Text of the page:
Those who write about hockey for major media outlets aspire to be called and given the respect accorded to “journalists.” The vast majority of those writers, reporters, and commentators merit the title. Then again, some don’t, at least not all of the time. Hockey is an intense game, and sometimes the results on the ice strip away one’s journalistic sense of objectivity, and one becomes less a journalist and more a “fan” in the literal – “fanatic” – sense of the term.
And sometimes, one finds the rare instance that transcends bizarre and careens into irrational screed.
One almost expects Rod Serling to present a “Twilight Zone” monologue to preface this morning’s offering from Rob Rossi on the events last night that forced Sidney Crosby from Game 3 of the Eastern Conference semifinal game between the Pittsburgh Penguins and the Washington Capitals. With barely five minutes gone in the contest, the Penguins were attacking in the Capitals’ zone, and this happened…
Rossi’s unhinged rant on the play (one hesitates to call it his “take”) can be read in full here. But the lede says it all… “Alex Ovechkin shouldn't play another game in these Stanley Cup playoffs.”
Let’s leave for a moment (which Rossi does in short order) the fact that the injury Crosby sustained appeared to be the product of a collision with Capitals defenseman Matt Niskanen in which Niskanen cross-checked Crosby as he was off balance after skating through the top of the Washington crease (Niskanen was charged a major penalty for cross checking and a game misconduct).
He saves his best (or worst, depending on where you stand on journalistic detachment) for Alex Ovechkin. First, he accuses Ovechkin of “carelessly lift[ing] his stick into Crosby’s head, forcing the NHL’s sturdiest skater to stagger into Niskanen.” But he immediately contradicts himself and claims that “Ovechkin, who can’t beat Crosby on the ice, decided to remove him from it (emphasis added).”
Then Rossi, who seemed to write this as a stream of enraged consciousness, doubled down on the theme of premeditation, wondering out loud about “what that closed-door meeting called by Capitals players was really about after their blowout defeat in Game 2…”
Not satisfied with that, he then triples-down (if there is such a thing), attributing malice to the Caps as a team and calling them liars before the fact “if they say it wasn’t about eliminating Crosby.” Can you “quadruple-down?” If you can, Rossi does, accusing (okay, “doubt[ing] very much there wasn’t an intent” on the part of) the Capitals of injuring Crosby intentionally.
So, in the space of barely 100 words, Rossi describes a scenario in which the Caps are blown out against the Penguins, meet in their dark lair to devise a dastardly plan to eliminate the game’s best player because they can’t beat him on the ice, then – in the space of four seconds (go ahead, time it from the moment Crosby crosses the blue line with the puck until he collides with Niskanen…we did) – the Caps spring their nefarious plan. In this telling, you can almost hear the Capitals bench shouting in unison, “NOW!!!” as Crosby skates by the players’ bench.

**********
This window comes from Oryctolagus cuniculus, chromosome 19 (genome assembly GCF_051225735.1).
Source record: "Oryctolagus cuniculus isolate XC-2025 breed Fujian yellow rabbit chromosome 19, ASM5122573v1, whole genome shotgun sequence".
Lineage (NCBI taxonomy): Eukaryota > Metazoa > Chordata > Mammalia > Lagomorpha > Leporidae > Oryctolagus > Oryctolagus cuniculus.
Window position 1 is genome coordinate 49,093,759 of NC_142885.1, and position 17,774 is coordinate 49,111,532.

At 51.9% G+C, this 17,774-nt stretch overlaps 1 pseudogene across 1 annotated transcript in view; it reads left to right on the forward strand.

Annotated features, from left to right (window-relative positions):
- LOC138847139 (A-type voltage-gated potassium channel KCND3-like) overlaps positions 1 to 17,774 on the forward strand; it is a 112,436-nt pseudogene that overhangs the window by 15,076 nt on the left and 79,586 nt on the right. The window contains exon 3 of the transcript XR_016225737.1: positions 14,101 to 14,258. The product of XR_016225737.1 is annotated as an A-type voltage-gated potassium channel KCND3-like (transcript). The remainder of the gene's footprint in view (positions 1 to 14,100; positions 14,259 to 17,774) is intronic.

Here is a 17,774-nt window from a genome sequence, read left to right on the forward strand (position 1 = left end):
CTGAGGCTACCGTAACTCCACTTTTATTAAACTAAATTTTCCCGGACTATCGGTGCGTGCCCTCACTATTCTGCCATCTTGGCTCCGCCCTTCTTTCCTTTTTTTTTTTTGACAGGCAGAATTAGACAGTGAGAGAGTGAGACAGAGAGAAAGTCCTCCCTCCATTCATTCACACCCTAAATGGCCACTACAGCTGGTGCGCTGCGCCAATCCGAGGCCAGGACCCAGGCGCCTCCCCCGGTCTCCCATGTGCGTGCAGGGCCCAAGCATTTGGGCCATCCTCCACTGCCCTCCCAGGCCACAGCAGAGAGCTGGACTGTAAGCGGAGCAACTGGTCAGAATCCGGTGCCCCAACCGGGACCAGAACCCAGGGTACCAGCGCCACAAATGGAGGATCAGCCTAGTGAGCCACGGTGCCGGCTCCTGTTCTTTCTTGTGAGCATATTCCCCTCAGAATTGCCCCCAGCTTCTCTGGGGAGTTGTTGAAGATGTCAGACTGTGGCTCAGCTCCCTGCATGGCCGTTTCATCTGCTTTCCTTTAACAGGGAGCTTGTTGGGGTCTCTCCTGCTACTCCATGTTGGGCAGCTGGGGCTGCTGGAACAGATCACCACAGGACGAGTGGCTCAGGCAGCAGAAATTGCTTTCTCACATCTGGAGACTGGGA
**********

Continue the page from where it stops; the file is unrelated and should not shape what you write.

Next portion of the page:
I can’t defend any player who uses his stick indiscriminately, but when Rossi describes Ovechkin as “filthy,” who uses “his magic wand” with the intent to injure, who “holds high the stick he often swings at opponents,” let’s not forget that Crosby has his own history of creative uses of his stick.
There is Crosby doing his “piñata” thing on Buffalo Sabre Ryan O’Reilly…
There is Crosby taking a whack at the hand of Ottawa Senator defenseman Marc Methot and shattering his finger…
And sometimes, he doesn’t even need his stick, as Boris Valabik found out…
Crosby’s body of work as far as “dirty” plays is concerned could almost be its own YouTube channel (search on “Crosby dirty plays”…bring a lunch, you’ll be a while). But hey, for “The Face of Hockey,” as Rossi describes him, it’s just part of the package, so to speak.
But this isn’t a “your player is dirtier than mine” contest. Let’s keep our eye on the ball…or puck. No hockey fan, not even a Washington Capitals fan, could look at the scene of Crosby, face down on the ice with his legs splayed behind him, and not feel sick. This time of year is for the best players to play their best, and no one – not players, fans, coaches (or journalists, for that matter) – want to see any of the best players on earth injured in their quest.
I write in this space as a hobby and an unabashed fan of the Washington Capitals. Journalism is not my day job, and it is something to which I have no aspirations. In a way it makes me respect those for whom it is their calling that much more. I lost some of it for Rob Rossi resorting to this cheap attack that sounded like a fan at a sports bar far more than it did a professional who has a “decade of experience” covering the sport.